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SEND support: What teachers need to know about neurodiversity – Tes

Is the diagnosis system undermining SEND support?
Imagine a girl, perhaps seven years old, having a really hard time at school. Her energy and impulsiveness are making it hard for her to focus on school work. She calls out answers in class – and even though she is often right, she gets into trouble for not waiting to be picked by the teacher. Her female friends’ games are starting to become more sedate, but she doesn’t feel welcome joining the boys playing football in the playground.
This girl, her parents and her teacher all think she might have attention deficit hyperactivity disorder (ADHD), and the teacher is happy to make a referral to child and adolescent mental health services (Camhs).
But waiting lists in her area mean that it will be 12 months before she can even start the diagnostic process. And because she is a girl, there’s a chance that her ADHD won’t be picked up at all.
More on neurodiversity in education:
This pattern is all too common across the country, despite legal frameworks stipulating support at the point of need, and it risks preventing neurodivergent young people from receiving the understanding, acceptance and resources they need to thrive in school and beyond. 
But many have hope that this pattern can change; that there will be a new path that comes in the form of the neurodiversity paradigm.
Put simply, neurodiversity is the fact that there is natural variation between people in how our brains take in, process and respond to information. Each individual is unique, but we can also think of people in terms of “neurotypes” – or categories – within which there is a degree of shared experience.
“Neurotypical” is thought to be the most common neurotype and probably describes most pupils in a mainstream classroom.
The education system was largely designed with these children in mind, and a majority of their teachers are probably neurotypical, too. In an average classroom, their educational needs will normally be met within standard curricula and pedagogy.
Using the same framework, people who are not neurotypical, on the other hand, can be referred to as “neurodivergent”: people with ADHD, autism, dyslexia or dyspraxia are all neurodivergent – though, of course, individuals may not use that language to describe themselves.
Neurodivergent people’s needs at school may not easily be met within standard practice. Yet we know from the data that we can safely describe our classrooms and schools as neurodiverse – educating children from a range of different neurotypes.
For instance, Scottish schools’ data indicates that about six children in every classroom have additional support needs. In England, meanwhile, around 16 per cent of pupils receive support for special educational needs. 
We can assume that the large majority of these children are neurodivergent. But what does this mean for classroom practice?
The fact that neurodiversity occurs naturally in our population gives rise to a range of consequences in terms of how we understand the differences between us, and how teachers might respond to them in an education setting.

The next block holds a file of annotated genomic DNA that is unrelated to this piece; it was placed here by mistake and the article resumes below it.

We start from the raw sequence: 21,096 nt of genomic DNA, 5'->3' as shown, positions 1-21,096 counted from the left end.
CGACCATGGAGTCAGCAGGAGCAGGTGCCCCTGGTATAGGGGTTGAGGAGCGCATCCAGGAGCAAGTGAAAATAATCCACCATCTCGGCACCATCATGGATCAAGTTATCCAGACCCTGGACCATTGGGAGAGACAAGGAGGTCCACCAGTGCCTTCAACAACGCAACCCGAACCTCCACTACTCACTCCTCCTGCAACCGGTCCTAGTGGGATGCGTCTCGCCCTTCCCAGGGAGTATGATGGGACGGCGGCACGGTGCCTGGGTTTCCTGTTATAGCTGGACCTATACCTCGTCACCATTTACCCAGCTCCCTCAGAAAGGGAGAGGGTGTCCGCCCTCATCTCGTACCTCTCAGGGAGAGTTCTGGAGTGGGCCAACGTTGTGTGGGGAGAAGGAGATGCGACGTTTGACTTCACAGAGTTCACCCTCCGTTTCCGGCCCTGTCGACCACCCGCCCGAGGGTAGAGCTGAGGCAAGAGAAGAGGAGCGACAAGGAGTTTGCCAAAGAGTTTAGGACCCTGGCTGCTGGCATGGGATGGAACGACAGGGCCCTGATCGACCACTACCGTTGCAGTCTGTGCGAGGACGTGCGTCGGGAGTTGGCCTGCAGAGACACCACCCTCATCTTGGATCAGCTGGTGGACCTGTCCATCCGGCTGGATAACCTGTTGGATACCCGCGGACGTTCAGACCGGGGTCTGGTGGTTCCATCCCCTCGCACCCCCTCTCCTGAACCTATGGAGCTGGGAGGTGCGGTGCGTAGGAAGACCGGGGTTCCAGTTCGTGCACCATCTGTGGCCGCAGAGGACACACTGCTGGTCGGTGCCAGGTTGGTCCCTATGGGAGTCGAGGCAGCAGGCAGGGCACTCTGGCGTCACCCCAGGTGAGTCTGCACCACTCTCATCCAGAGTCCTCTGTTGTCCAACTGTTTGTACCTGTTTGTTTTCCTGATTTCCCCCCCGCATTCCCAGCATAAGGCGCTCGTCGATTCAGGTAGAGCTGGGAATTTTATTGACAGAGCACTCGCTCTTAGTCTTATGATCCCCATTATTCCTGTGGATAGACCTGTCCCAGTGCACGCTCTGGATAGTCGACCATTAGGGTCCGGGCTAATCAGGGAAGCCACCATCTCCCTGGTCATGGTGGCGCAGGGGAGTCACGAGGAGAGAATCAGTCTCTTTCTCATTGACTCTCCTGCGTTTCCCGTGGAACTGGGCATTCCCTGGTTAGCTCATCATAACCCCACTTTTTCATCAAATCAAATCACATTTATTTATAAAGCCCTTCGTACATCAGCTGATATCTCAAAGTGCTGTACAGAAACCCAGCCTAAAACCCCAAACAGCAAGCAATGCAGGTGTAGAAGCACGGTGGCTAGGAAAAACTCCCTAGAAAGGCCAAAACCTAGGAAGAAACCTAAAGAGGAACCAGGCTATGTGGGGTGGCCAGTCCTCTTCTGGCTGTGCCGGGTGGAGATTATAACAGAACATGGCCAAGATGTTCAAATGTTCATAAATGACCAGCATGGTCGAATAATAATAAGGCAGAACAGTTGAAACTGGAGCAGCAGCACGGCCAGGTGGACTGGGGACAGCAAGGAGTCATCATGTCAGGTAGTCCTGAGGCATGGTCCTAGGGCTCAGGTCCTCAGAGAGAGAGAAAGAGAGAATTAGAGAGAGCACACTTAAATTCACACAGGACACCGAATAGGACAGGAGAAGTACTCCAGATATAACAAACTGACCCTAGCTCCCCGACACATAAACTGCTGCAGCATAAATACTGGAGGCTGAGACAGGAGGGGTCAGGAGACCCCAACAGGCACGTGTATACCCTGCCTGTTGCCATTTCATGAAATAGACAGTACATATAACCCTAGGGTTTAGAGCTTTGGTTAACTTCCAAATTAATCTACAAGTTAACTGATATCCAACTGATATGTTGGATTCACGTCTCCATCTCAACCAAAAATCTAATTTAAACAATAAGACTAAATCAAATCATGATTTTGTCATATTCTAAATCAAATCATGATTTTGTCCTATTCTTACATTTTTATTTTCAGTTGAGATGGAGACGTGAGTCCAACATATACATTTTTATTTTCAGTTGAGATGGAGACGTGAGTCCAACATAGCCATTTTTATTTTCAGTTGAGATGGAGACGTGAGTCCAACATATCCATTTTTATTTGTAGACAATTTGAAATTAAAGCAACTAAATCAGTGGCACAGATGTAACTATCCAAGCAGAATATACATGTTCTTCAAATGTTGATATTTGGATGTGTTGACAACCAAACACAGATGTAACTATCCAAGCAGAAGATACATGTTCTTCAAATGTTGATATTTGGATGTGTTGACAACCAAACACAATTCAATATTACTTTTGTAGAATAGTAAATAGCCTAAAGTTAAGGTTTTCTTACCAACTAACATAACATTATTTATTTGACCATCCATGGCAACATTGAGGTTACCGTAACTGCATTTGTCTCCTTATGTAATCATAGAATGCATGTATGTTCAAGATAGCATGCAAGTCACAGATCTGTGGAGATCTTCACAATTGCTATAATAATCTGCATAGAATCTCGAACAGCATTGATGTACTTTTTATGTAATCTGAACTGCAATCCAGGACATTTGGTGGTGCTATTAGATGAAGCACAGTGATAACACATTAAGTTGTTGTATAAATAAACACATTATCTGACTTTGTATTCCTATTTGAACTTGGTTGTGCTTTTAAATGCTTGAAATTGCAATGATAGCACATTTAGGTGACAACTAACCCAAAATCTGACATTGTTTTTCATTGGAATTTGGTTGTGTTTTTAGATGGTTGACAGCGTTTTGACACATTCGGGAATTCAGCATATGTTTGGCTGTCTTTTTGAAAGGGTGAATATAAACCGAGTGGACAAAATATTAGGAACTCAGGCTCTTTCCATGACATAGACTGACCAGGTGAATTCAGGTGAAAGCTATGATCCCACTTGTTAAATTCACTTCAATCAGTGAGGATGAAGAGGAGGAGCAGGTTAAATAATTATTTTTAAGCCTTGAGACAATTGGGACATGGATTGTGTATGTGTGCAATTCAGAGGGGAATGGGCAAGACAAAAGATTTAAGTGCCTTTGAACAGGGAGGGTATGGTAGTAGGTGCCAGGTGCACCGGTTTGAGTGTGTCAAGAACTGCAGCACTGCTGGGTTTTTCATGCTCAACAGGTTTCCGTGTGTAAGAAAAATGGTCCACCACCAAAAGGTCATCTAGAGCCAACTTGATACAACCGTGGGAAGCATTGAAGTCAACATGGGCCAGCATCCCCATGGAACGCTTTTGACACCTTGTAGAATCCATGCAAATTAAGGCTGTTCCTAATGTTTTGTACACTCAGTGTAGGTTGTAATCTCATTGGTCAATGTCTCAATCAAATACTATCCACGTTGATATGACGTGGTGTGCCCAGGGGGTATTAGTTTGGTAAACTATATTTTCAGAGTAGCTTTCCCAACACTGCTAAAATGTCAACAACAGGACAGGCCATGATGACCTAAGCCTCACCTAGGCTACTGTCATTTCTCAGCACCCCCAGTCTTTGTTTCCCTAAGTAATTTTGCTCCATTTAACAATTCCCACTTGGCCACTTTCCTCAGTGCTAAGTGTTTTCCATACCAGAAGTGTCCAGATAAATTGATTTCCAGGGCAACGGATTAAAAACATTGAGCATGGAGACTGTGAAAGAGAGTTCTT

This applied version of neurodiversity is known as the “neurodiversity paradigm” and it has three central tenets. 
First, each person, regardless of neurotype, has equal value and there is no one way of being that is inherently better than another.
Neurotypical people may be in the majority but that doesn’t mean that their way of processing the world is “correct”. This reminds us that when working with neurodivergent young people, we need to focus on accommodations and environmental change, not attempting to change the individual.
Second, neurodivergent people, like any other minority, are subject to prejudice, discrimination and minority stress. These social dynamic factors – how someone is treated by other individuals and within social systems – dictate a lot of the experience of neurodivergent young people.
Accommodating neurodiversity within schools, therefore, means shifting the attitudes and beliefs that we hold about each other. It also means that neurodivergent people should be seen as the experts in their own experience.
Third, neurodiversity adds value. This is often taken to mean “neurodivergent pupils have talents” but, while this may be true, it fails to capture the real transformational power of the neurodiversity paradigm. Instead of focusing on the individual, we need to think in collective terms, about how diversity in our classrooms enriches experiences and opportunities for everyone.
Neurodiversity is said to drive both creative problem-solving and empathic relationships – two things that we certainly want to cultivate in young people. 
However, it’s important to point out that not everyone supports the neurodiversity paradigm.
While the term “neurodiversity” was coined over 20 years ago by Australian sociologist Judy Singer, the idea is only now becoming part of mainstream conversations. Its implications have barely been explored and we are far from a clear consensus. 
In particular, many people are worried that neurodiversity’s positive messages about accepting differences and celebrating diversity might mean that children’s support needs are neglected. A clear diagnosis, some argue, is therefore the best way to ensure that students get the help they need.